Harry Potter and the Chamber of SecretsRe-reading with the younger kids, and the world of Hogwarts holds up very well the second time through. Nice sense of both place and suspense.

"Black Hats"
by Patrick Culhane
Black HatsI don't normally go for historical fiction, but the "what-if" premise of pitting Wyatt Earp and Bat Masterson against Al Capone in early 1920s Manhattan was too delicious to pass up. And author Culhane (nom de plume of Max Allan Collins) does a nice job of blending history and fantasy. Earp really was a private dick in LA in the 1920s, toward the end of his life; Capone really did start out his criminal endeavors as hired muscle in New York before migrating to Chicago. The story moves along well, perhaps a touch too breezily, but it leaves you wanting more at the end, and that's good for this type of book. It also seems like it was written to be made into a movie, and that's a film that would have as much promise as this book delivered on.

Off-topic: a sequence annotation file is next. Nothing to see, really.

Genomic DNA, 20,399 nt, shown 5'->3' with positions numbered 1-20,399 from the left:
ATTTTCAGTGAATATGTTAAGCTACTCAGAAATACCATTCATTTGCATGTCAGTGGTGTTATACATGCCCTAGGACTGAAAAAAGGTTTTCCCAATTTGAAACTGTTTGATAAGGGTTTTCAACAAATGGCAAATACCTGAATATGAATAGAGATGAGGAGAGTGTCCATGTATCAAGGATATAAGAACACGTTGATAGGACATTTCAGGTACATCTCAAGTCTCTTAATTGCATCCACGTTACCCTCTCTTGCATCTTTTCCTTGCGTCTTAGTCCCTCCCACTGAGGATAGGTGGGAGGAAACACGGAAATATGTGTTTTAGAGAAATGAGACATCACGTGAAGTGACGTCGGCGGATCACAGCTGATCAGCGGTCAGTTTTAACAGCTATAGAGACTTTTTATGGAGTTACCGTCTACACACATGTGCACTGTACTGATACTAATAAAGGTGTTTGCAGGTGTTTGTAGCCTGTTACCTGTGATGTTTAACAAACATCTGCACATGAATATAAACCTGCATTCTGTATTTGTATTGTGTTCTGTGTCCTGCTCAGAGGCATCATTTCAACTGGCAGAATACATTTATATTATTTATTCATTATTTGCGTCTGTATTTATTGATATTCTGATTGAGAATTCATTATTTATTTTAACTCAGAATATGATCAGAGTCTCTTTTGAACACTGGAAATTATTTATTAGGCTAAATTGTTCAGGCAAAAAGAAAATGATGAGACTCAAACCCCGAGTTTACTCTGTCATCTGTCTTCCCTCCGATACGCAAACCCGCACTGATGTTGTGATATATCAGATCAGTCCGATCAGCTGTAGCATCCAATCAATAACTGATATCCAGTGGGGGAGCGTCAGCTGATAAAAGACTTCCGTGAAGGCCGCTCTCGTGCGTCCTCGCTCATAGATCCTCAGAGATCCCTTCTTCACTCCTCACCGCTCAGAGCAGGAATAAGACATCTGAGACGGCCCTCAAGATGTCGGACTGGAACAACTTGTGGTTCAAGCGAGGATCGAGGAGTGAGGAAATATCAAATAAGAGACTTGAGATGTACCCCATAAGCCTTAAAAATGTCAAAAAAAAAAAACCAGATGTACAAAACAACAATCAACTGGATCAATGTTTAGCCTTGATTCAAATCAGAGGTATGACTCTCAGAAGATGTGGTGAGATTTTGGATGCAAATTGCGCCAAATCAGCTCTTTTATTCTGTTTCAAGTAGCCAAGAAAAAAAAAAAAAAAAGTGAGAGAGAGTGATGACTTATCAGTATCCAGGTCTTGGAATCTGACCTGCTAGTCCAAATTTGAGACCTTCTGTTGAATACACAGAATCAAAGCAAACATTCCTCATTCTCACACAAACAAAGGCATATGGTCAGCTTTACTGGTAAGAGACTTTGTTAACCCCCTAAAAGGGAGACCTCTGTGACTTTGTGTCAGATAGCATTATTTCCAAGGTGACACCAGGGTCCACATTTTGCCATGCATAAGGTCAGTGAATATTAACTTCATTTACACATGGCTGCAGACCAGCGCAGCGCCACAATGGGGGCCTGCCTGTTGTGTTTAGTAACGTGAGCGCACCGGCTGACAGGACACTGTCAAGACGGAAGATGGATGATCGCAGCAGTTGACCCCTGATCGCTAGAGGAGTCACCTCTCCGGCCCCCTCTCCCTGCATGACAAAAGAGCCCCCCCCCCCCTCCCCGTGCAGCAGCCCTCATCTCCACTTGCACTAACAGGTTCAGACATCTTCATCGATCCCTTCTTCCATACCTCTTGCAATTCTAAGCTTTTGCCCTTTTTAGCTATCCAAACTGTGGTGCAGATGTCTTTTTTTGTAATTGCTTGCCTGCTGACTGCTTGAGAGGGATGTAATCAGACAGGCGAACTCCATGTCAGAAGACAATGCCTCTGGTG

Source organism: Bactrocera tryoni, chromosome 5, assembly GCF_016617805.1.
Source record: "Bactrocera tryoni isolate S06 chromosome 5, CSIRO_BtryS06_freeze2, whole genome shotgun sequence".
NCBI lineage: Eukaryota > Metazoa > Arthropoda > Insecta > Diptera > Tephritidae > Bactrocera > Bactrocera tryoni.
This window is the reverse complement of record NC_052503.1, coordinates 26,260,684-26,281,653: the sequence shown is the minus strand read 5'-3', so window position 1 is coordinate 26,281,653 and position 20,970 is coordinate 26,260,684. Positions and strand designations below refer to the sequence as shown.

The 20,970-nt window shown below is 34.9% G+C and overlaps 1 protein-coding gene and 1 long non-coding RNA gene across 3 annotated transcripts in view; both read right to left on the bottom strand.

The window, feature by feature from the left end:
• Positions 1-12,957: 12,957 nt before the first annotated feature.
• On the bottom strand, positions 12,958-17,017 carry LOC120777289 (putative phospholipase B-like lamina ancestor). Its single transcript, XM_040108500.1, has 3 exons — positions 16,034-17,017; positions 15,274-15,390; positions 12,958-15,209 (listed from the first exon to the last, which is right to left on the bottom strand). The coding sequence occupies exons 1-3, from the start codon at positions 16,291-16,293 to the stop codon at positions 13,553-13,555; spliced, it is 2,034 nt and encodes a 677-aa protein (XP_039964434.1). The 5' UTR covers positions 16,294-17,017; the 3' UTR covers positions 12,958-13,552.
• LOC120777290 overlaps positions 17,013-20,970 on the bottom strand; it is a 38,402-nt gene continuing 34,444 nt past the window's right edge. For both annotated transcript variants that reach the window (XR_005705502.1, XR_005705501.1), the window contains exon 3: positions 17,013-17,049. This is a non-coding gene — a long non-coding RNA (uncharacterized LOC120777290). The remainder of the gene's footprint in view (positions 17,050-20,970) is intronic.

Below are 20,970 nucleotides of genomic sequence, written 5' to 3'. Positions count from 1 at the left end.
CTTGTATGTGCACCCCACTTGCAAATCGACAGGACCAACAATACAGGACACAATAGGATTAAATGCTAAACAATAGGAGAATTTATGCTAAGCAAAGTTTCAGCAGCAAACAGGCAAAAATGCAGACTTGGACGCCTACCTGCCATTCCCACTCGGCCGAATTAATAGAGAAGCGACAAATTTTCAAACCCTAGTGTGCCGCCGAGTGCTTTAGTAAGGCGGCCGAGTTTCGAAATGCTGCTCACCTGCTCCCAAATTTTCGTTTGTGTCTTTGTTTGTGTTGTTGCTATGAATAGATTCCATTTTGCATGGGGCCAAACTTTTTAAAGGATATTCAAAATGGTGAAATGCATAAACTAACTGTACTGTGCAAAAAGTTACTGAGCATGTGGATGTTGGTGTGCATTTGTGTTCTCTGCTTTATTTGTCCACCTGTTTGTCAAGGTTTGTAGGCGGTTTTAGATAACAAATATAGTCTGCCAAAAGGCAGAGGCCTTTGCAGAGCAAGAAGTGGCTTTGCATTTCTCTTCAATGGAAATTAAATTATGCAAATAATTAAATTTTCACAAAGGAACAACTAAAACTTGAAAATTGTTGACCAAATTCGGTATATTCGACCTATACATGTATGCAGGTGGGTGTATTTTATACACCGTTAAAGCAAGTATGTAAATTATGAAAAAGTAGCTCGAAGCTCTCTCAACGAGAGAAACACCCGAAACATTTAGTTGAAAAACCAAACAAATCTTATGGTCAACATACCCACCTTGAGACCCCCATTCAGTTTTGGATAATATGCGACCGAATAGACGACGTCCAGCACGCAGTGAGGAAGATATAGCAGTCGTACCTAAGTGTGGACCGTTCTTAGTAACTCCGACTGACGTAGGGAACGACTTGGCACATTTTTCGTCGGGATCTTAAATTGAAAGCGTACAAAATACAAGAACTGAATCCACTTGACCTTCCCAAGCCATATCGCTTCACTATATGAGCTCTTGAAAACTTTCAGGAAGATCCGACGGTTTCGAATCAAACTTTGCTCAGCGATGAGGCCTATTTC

"Pale Blue Dot"
by Carl Sagan
Pale Blue DotA tremendously disappointing book from one of my favorite authors. Sagan is in high dudgeon here about all sorts of people he apparently disliked, but particularly people of faith and Republicans. Subtitled "A Vision of the Human Future in Space," Sagan instead spends most of the book either attacking religious believers and political conservatives or arguing why we should not go into space! At the end, he changes direction and sort of says he had just been playing devil's advocate in his earlier arguments against manned exploration, but his defense of manned space missions are so weak one wonders where his sympathies really lay. And the fact that he accepts as legitimate that tired old argument that it's immoral to spend a single penny on space exploration as long as one child is hungry is contemptible – in one sentence he could have quickly and efficiently exposed the false dichotomy the anti-exploration movement is based on. And easily. That he didn't in one of his last books is a crying shame.